Killing Them Softly
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Here's the thing. This movie is a recreation of the 2008 financial crisis. Every character in the movie represents a different group (like Richard Jenkins is obviously the American government). When you view the movie with this frame, as a parable, I think it takes on new dimensions. You're suddenly comparing characters and groups of characters (like the poker players) to their real-life equivalents (the poker players represent the American 1%). But you're also looking at the interaction between characters and then what that's saying about the interaction between the real-life equivalents. What do I mean by that? The final speech. I won't give it away, but a lot of reviewers and people who have seen the movie say the final speech is cheesy. Sure. Except when you view it through the frame of "Brad Pitt's character has a real-life equivalent", the final speech takes on a different dynamic. It isn't just some speech in a fictional narrative of some movie. It has a real-world influence, it represents something that's not fiction. Who does Brad Pitt's character represent? It's not a "who" rather than a "what". (Hint: it's the American Spirit). The question isn't "is the speech cheesy or not, is it bad or not, is it cool or not?" The question is: do you agree that the speech is representative of the 21st Century American Spirit? If not, why? If so, why? If you agree, does the speech make you feel a rush of pride or discomfort?Read more ›
The plot centers around a heist of a poker game that sends the local mafia in New Orleans in to an economic tailspin. This all happens during the run up to the 2008 presidential election of Barack Obama. Parallels are drawn between the gangsters in the movie and the people on Wall Street and in Washington who perpetrated the housing bubble that lead to the economic crash. Criminal activity freezes up and money quits moving, similar to the credit shortage attributed to the banking crash. Just about every scene has talk radio or CSPAN on in the background.
A few individual scenes stand out. The heist sequence is near perfect. Gandolfini's scenes, though somewhat superfluous to the overall narrative, are acted with authority. Gandolfini really is a fine actor, and he pulls of his scenes with gusto. The drive out for the final hit is quite well done and suspenseful.
The problem is the individual scenes don't really make for a satisfying whole. I found the narrative rather slow and too deliberately paced, and this is coming from a guy who normally enjoys when a film takes it's time.Read more ›
Several comments: when all is said and done, the substantive plot is surprisingly meager, and in that sense there is no suspense whatsoever in how things will turn out. Instead the movie focuses on conversations between the various characters in the movie, which works great. If you've seen the trailer for this movie, you are aware already that there are several violent scenes in the movie, but for the most part they are brought in a very stylish manner (at one point one of the main characters is gunned down and the whole scene, shown in slow motion and set to the 1960s Ketty Lester hit "Love Letters", feels like an orchestrated ballet scene. That said, there is another scene in which Markie is beaten up that is over-the-top violent, so viewer beware. Despite the 1980s feeling to many scenes in the movies (check out many of the cars used by the main characters), the movie is set very specifically in the Fall of 2008, as we see a number of clips featuring Bush and Obama, commenting on the then just exploding financial crisis, which is in marked contrast (or perhaps not?) to the violence occurring in the movie.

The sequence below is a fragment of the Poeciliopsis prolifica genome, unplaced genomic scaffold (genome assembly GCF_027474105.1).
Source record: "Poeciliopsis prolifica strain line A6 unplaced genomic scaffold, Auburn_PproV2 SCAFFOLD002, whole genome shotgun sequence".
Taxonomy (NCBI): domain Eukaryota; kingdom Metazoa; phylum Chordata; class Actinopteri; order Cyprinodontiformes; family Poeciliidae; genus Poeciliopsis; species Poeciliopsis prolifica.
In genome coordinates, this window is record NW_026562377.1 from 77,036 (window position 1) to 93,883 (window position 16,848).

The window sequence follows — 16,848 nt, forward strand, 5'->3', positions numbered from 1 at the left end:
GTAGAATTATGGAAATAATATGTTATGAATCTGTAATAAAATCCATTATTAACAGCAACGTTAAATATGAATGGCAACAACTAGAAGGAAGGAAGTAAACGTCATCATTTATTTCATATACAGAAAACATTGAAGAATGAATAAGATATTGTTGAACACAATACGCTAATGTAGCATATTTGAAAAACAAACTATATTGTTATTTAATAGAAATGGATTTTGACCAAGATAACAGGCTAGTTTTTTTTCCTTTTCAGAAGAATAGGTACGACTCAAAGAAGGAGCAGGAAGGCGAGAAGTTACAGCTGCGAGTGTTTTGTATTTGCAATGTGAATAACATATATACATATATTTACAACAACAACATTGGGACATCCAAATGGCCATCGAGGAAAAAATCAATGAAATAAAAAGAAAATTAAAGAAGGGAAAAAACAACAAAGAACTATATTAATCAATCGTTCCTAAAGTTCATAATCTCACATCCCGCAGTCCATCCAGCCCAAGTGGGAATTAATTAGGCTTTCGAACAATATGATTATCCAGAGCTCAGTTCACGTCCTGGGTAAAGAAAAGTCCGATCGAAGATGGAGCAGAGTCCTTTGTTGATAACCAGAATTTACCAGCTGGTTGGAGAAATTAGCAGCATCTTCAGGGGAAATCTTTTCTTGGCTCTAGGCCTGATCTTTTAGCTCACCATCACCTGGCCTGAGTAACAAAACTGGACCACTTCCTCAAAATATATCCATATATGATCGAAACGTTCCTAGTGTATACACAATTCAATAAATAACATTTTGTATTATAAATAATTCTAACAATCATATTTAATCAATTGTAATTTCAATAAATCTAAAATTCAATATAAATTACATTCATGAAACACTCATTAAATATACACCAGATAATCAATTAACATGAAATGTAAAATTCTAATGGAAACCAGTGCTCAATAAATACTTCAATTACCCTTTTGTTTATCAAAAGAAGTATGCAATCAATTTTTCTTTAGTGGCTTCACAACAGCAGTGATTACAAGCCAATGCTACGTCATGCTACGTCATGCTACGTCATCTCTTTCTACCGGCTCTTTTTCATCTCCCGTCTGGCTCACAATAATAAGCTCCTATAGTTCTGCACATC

But most of all this movie is about incredible acting performances.Read more ›
Most Recent Customer Reviews
poorly directed. Poor attempt at trying to copy Quentin Tarantino.Published 9 days ago by Amazon Customer
Wonderful movie! Criminally underrated... the blu ray transfer is also beautifulPublished 2 months ago by Siegfried the Cat
I love the look of this film and I love the performances. If you love James Gandolfini, he gets about 10 solid minutes and he's fascinating to watch. Read morePublished 2 months ago by Cameron Chase
This is an ANTI-AMERICAN film, that forces its viewers to listen to Obama speeches and left-wing propanga. Enuf said?Published 3 months ago by Arthur Frame
Aside from the commentary on the recession, this is a really good representation of George Higgins. Read morePublished 3 months ago by Amazon Customer
Under-rated classic. Great acting. Great sound. Great writing.Published 4 months ago by Amazon Customer